NASA’s OSIRIS-REx has successfully completed a close orbit around asteroid Bennu, smashing the record for smallest object ever orbited by a spacecraft, as well as the record for closest orbit. Bennu is just 492 meters (1,614 feet) in diameter, and the spacecraft is just 1.75 kilometers (1.09 miles) from the center of the asteroid.
OSIRIS-REx has now begun the next phase of its mission. It will continue to map the surface of the asteroid in detail, study its composition, and help researchers identify the best place for the probe to come down and collect a sample of Bennu. Once that happens, OSIRIS-REx will then fly back to Earth where it will arrive back in 2023.
“Entering orbit around Bennu is an amazing accomplishment that our team has been planning for years. The team continued our long string of successes by executing the orbit-insertion maneuver perfectly,” Dante Lauretta, OSIRIS-REx principal investigator at the University of Arizona, said in a statement.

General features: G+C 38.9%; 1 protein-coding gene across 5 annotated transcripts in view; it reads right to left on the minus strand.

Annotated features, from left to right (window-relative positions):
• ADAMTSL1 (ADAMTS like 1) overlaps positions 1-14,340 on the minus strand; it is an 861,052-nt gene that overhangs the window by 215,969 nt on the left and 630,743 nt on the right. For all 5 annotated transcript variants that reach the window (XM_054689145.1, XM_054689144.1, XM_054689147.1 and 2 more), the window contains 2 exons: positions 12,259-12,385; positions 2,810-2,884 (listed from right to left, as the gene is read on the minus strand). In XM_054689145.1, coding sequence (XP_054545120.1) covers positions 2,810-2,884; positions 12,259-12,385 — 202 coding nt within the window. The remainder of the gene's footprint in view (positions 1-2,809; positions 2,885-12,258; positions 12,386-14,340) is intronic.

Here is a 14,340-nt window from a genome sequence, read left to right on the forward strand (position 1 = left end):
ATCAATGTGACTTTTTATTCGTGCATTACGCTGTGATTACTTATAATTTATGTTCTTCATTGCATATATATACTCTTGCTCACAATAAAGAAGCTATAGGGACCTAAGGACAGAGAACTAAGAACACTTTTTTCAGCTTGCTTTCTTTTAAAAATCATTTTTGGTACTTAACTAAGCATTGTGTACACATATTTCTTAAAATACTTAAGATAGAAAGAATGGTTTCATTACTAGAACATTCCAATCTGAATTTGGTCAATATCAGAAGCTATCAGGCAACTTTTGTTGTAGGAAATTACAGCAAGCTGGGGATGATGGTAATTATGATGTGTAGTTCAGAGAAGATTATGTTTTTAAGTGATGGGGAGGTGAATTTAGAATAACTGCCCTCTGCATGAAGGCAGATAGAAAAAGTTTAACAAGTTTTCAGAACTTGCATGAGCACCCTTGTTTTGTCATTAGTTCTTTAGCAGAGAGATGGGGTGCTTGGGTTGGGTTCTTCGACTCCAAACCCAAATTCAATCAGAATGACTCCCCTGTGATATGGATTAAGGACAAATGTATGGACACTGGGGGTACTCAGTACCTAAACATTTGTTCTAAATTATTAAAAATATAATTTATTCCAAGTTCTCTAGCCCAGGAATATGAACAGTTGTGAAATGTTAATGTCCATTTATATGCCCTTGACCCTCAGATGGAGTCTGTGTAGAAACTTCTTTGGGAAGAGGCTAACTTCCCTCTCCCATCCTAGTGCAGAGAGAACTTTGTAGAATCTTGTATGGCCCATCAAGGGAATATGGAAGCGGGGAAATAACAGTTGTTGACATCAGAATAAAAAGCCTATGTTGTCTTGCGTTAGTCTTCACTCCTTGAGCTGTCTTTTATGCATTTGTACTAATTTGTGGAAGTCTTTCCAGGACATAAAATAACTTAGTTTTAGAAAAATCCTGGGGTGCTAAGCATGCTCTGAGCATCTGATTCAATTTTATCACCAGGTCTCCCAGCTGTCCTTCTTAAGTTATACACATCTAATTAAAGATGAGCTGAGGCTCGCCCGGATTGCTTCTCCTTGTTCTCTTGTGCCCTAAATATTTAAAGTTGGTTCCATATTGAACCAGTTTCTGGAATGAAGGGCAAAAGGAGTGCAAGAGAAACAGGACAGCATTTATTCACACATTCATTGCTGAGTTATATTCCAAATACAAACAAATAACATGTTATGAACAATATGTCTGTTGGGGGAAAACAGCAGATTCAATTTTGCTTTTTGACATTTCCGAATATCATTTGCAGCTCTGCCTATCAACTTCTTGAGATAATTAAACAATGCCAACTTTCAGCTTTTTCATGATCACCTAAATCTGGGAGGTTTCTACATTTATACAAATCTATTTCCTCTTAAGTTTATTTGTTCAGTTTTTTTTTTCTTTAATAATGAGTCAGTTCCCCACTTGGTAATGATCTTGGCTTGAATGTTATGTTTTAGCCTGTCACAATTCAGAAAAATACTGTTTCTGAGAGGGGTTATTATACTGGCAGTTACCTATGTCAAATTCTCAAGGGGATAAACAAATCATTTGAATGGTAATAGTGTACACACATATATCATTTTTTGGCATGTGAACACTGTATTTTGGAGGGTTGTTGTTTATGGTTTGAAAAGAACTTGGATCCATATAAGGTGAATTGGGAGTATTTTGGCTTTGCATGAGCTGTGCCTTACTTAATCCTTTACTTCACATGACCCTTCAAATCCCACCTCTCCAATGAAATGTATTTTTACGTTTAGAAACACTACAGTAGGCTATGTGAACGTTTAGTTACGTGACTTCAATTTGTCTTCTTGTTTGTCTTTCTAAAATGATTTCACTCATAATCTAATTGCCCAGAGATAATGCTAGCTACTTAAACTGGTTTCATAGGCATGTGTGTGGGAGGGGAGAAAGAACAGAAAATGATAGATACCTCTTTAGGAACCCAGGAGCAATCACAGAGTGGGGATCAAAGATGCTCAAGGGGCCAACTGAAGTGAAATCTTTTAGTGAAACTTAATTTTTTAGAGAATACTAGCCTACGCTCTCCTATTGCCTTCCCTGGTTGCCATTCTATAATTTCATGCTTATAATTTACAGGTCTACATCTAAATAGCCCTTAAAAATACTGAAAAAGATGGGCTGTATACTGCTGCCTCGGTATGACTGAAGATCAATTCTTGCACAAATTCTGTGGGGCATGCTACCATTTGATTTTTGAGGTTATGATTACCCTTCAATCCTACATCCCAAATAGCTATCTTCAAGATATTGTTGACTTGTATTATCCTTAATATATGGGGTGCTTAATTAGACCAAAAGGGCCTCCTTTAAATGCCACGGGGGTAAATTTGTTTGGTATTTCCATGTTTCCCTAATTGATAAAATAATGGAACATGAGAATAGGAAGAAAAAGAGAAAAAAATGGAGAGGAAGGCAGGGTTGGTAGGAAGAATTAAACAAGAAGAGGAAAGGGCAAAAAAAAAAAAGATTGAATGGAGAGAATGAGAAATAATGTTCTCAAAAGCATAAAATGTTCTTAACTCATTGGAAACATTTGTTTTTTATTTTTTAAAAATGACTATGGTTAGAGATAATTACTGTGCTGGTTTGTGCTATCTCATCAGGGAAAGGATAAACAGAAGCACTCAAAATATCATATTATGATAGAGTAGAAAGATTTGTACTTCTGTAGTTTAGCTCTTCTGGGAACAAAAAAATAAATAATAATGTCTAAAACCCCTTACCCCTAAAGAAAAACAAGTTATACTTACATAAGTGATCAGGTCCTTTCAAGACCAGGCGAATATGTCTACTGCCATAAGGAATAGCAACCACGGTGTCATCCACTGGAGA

“With the navigation campaign coming to an end, we are looking forward to the scientific mapping and sample site selection phase of the mission.”
Getting the probe into this close orbit is not an easy task. Bennu’s gravity is extremely weak, about 5-millionth of Earth’s own, so other forces like the solar radiation and thermal pressure from Bennu’s surface are no longer negligible. The OSIRIS-REx navigation team used simulations from the most recent data to work out the best possible orbit and they are ready to perform small maneuvers to keep the craft on a stable orbit. If something unexpected happens, OSIRIS-REx is simply programmed to fly away.
“It’s simple logic: always burn toward the Sun if something goes wrong,” explained Coralie Adam, OSIRIS-REx lead optical navigation engineer at KinetX. While it is crucial to be prepared, Adam explained that thankfully this scenario is very unlikely to actually happen.
The Orbital phase will allow researchers to improve mass and gravity estimation of Bennu. This will be done by tracking precisely how OSIRIS-REx's trajectory is influenced by the asteroid. The data will also play a part in the short touchdown for sample collecting that will happen in the summer of 2020.